Watch Your Step! Don’t Tread on the Caltrop, A Weapon with a Pointed History
There is a cunning and deadly device that used by armies in the past, and up to the present day. It’s a weapon mostly overlooked but is yet brilliantly effective—the caltrop. The caltrop (or calthrop) is a crude, cheap, iron ball with spikes. It is an anti-personal weapon used to slow down troops on foot, horses, war elephants, and even tires on small vehicles. Bigger versions were used against tanks and water landing craft.
Caltrops came with three prongs, or even four, and to use the weapon required no skill at all, other than watching where you stepped once you placed it! Simply scatter in the vicinity of your intended host, and they’ll find it. Once the enemy marched over them, great yowls of anguish could be heard. Stepping on one could cause a nasty puncture-wound for the enemy marching or to the cavalry accompanying them, which could lead to infection or death if not treated hastily.
Designed by Nature, Employed by Man
The name caltrop is said to mean “star thistle,” which is said to be a weed whose spikey seeds performed similarly to the weapon itself, painfully piercing deeply into the feet of careless pedestrians. The Greeks called it “tribolos” due to its shape. The Romans called it “tribulus” but it was called “murex” as well, for it looked like the shell of a mollusk.
Thumbtack-like Tribulus terrestris nutlets are a hazard to bicycle tires, feet, and ancient armies. ( Public Domain )
The origins of the weapon are a mystery. However, some have pointed out that the first use of the weapon was at the Battle of Arbela (also known as the Battle of Gaugamela) in 331 BCE.
Watch your step! Darius’ flight at The Battle of Gaugamela (detail) (Luis García / CC BY-SA 3.0 )
The Macedonian author Polyaenus wrote about the event 500 years later, making the claim that Darius III placed many of these small nasty devices in front of his army to deter the oncoming forces of Alexander the Great. Nevertheless, Alexander was able to maneuver around this obstacle, making his way through the Persian lines, and thus winning the battle. As for that being the first time the weapon was used, that cannot be confirmed, but it should be noted that Polyaenus does not mention this device as new, and the passage in question suggests that the Macedonian army must have been familiar with the weapon.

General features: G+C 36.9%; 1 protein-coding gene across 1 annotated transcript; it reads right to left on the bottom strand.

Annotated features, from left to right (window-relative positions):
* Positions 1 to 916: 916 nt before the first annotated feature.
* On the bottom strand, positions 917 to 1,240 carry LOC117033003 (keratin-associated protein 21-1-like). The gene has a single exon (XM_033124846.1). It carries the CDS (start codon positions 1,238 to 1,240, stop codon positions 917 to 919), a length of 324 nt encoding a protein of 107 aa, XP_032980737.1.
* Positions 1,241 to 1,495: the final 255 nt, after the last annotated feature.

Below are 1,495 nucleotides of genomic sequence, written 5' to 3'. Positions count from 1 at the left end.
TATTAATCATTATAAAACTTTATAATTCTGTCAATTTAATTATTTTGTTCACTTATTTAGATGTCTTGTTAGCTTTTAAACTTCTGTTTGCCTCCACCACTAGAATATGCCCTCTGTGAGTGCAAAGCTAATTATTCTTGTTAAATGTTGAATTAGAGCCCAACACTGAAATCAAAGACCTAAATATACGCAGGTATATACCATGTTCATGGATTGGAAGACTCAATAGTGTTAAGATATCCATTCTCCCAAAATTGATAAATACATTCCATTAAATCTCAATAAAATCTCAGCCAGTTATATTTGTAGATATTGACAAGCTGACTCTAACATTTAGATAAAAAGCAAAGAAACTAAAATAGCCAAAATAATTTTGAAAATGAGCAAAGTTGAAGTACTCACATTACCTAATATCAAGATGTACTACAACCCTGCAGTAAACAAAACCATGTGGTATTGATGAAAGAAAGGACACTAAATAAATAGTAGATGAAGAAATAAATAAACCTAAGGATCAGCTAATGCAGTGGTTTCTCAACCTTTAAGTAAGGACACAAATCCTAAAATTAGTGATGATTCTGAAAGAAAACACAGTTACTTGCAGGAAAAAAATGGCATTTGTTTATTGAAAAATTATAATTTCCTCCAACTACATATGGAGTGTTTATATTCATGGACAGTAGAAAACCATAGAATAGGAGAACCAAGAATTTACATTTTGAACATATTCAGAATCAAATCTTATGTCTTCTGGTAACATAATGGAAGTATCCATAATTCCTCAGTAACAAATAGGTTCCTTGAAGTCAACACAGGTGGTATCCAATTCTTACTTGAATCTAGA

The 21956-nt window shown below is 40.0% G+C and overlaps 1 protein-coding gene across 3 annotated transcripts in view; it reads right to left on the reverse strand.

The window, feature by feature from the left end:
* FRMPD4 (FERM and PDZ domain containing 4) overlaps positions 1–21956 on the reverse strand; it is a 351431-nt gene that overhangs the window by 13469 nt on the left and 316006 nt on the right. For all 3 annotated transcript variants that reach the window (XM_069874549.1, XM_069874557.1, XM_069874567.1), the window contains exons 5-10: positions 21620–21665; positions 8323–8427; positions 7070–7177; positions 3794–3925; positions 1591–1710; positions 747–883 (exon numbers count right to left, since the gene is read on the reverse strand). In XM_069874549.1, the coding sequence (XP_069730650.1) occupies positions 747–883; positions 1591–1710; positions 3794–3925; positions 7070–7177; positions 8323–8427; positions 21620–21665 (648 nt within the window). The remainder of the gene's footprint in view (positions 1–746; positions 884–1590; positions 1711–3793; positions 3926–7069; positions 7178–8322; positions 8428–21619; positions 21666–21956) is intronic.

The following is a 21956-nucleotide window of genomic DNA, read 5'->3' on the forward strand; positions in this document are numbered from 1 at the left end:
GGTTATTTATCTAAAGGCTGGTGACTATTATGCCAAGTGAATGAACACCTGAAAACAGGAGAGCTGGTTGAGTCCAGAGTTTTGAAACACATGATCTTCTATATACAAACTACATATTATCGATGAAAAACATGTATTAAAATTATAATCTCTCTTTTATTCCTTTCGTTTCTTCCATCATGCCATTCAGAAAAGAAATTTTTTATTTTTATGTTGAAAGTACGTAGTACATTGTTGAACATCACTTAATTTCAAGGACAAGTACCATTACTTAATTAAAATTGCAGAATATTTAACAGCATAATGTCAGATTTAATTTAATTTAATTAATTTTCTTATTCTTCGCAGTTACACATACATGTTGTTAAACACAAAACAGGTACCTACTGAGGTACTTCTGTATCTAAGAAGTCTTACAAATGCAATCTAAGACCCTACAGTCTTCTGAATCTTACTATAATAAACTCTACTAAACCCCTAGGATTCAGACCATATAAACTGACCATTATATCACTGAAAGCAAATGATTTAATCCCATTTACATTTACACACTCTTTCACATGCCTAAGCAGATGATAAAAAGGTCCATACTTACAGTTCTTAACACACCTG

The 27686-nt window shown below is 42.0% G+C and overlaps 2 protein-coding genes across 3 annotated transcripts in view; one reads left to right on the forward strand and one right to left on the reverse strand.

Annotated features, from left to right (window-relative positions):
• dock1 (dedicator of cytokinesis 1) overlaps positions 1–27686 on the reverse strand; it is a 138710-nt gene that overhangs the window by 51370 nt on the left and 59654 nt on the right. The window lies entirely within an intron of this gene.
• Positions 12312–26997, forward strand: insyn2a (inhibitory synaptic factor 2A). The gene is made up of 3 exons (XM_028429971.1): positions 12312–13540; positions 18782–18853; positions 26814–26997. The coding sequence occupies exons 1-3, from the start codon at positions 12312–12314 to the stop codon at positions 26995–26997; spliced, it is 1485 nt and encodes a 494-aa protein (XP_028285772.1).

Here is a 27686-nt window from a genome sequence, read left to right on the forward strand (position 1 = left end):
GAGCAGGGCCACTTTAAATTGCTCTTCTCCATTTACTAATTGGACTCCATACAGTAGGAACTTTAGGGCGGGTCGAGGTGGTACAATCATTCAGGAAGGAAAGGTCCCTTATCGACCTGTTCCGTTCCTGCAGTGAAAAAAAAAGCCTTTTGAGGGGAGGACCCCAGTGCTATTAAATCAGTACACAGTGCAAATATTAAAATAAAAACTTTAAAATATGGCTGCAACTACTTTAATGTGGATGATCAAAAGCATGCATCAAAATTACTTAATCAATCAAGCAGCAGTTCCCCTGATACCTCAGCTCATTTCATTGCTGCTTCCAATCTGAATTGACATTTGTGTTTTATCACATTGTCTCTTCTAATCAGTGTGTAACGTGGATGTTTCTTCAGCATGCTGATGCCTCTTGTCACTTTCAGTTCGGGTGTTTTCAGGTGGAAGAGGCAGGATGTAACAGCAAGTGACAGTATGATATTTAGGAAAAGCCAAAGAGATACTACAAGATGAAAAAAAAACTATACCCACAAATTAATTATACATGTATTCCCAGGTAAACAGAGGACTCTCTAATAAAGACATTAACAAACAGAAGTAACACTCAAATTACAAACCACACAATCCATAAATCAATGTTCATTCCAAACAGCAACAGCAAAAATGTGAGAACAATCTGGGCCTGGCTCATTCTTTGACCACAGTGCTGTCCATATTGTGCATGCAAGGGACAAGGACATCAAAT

When Alexander the Great died, the caltrop became a fan favorite among his various Hellenistic successors who battled for the throne of Alexander. Many of the caltrops at the time were made of wood with metal spikes and is said they were used very extensively in battle and were deployed long before the battle was to take place. It is also mentioned that sometimes there was just too many of them! Such that the army that deployed them restricted their own movement in battle. So, they were very effective against enemy infantry and cavalry— including those who placed them there in the first place.
Julius Caesar Seizes the Caltrop, Changes it to his Advantage
Besides the Hellenistic monarchs who used and abused the device, the Romans also adopted this practical weapon and made it as flexible as the army that deployed them. However, the Romans made a slight change to the caltrop. During the siege of Alesia in 52 BCE, Julius Caesar took the caltrop concept and remade it into something that fit his needs. Instead of a ball with spikes, he took the spike concept, placed them in wooden blocks, and thus they became known as “goads”. Just as effective as the caltrop, the goad would serve the same practicality as the caltrop, and quite possibly may have been cheaper to build.
Roman caltrop at Westfälisches Museum für Archäologie, Herne, Germany (Bullenwächter/ CC BY-SA 3.0 )
The Roman writer Vegetius mentions their use against chariots:
“The armed chariots used in war by Antiochus and Mithridates at first terrified the Romans, but they afterwards made a jest of them. As a chariot of this sort does not always meet with plain and level ground, the least obstruction stops it. And if one of the horses be either killed or wounded, it falls into the enemy's hands”…
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Cam Rea is an author and military historian. He has written numerous articles for Ancient Origins, Classical Wisdom Weekly, and has authored several books, including: Leviathan vs. Behemoth: The Roman-Parthian Wars 66 BC-217 AD
Top Image: Caltrops of WWI. (Tangopaso/ Public Domain );Deriv
By Cam Rea
How can a 3-prong caltrop work? I think they are always 4-pronged. With a 4-prong, there are always 3 points on the ground and one pointed up. With a 3-prong, all the points would be on the ground, or so it seems to me.